Turtle tank filter

Today there’s a lot of posts of what I’ve made. :) I made a filter for our turtles’ tank. The previous filter, Sacem Marathon 2000 quit the job with a motor meltdown. That one circled 2000 l/h, but I wanted even more efficient filter and more filter material, because, you know, four turtles produce a lot of shit.

So I planned making a wet-dry sump filter. In this kind of filter, the water flows through an overflow box to a sump, which is on the floor (or lower than the water level in the tank anyway). There’s filter material in the sump. From the sump the water is pumped back to the tank.

Here’s a couple of pictures of the overflow box I made:

Overflow box 1

Overflow box 2

 Just type overflow box on google to get more information about their principle, if you don’t understand it from the pictures. This piece doesn’t look expensive, but actually cost me about 40 euros! The most expensive part was the clear pipe (25 e for a short stump) and pipe angles (about 6 euros each). I tried to make the overflow pipe of garden hose first, but this didn’t give enough flow. Those boxes are just breakfast serial containers. The piping going down to the sump was “borrowed” from my parent’s garage. They have piles of piping stuff (they used to be in that business).

The sump is made of a couple of storage boxes (with wheels under – WHOAAA! :)). Two of them just in case one of them leaks. The filter material is put in smaller storage boxes on whome I drilled lots of holes on the cover and bottom. The hose from the pump to the tank is supported right over the surface of the tank’s water, so that if there’s power cut or the pump breaks, the return hose won’t suck the tank empty. Here’s a picture:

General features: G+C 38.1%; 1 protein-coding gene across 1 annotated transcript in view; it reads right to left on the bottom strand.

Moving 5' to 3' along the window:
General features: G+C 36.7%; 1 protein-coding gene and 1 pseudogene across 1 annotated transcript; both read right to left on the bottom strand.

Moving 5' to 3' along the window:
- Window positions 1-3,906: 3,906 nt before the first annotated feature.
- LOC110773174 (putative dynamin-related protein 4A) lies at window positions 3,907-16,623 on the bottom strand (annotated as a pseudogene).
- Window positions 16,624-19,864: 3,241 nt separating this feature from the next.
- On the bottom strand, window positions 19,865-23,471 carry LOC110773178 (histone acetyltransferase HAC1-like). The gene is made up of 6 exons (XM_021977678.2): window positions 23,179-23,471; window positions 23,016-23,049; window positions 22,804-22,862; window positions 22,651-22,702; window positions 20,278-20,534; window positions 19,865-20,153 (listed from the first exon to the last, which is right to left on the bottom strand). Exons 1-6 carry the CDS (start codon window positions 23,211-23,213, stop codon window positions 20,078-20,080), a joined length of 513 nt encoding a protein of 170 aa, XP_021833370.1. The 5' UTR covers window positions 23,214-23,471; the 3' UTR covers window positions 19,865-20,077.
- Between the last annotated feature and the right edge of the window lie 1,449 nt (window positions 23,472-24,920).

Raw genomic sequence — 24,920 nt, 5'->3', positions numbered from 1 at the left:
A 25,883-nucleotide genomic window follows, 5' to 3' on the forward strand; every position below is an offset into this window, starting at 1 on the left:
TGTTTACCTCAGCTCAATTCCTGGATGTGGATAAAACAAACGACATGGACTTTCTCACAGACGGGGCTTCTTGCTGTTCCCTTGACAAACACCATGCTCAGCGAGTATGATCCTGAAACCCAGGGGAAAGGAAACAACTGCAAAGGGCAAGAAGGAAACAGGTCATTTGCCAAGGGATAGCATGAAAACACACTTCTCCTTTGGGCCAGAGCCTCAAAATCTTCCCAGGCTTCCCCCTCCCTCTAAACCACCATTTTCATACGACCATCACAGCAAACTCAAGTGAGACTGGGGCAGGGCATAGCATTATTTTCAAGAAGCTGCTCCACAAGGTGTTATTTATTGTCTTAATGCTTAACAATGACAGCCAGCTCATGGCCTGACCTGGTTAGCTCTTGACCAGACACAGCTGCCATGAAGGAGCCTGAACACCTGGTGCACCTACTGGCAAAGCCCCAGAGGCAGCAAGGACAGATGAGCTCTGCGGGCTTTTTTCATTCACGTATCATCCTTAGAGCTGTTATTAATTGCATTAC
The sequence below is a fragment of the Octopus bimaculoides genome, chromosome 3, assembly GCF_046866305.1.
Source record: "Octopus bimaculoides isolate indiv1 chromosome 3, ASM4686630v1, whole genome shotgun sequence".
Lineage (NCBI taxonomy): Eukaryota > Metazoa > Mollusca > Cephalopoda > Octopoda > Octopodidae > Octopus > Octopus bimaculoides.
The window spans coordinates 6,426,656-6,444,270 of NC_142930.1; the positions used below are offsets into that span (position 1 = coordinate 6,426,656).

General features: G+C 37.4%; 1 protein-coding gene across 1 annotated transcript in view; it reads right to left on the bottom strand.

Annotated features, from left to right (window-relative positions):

Here’s the whole tank (I made that one too myself):


The turtles also have a ramp so they can walk on the floor any time they want. Usually they don’t, so we take them out of the tank every day for an hour or so and block the ramp so that they can’t climb right back. Basically only time they come on the floor voluntarily is when they are having eggs and they are looking for a place to dig them. Then they try to dig holes through the floor. If they do this in the summer, they can dig their eggs outside. In the winter the situation is more problematic. We have a big box full or dirt. Sometimes they dig their eggs there, sometimes not…

There’s also a level at the back of the tank where they can warm up under regular glow bulbs and a UV lamp.

Happy turtle – I hope:



Hippie guitar

I made this guitar a while back and actually it took a couple of years to finish. There was a long period of “idling” in the middle though, and finally, tired of looking at the half done guitar, I just finished it in a zap. First I bought a used Jackson Charvette guitar (looked pretty awful – somebody had painted a “nice” spider web thing on it) and took it apart. I painted the guitar with base paint and sanded it. I looked up 60’s spirited pictures from internet and printed them with a laser printer and then glued the pictures on the guitar. Finally I put clear plastic with glue on the other side on top of all (the same stuff that you use to cover books). Sounds simple but it took two years. :) The explanation is that I was going to look for more pictures for some empty spots, but because I never got around to it, I thought heck and just covered the guitar with the plastic… The empty spots don’t stand out much, since the base painting is black and white as are the pictures. Here’s a picture (this time it’s a bit bigger than my usual pictures, so that you can see at least some details):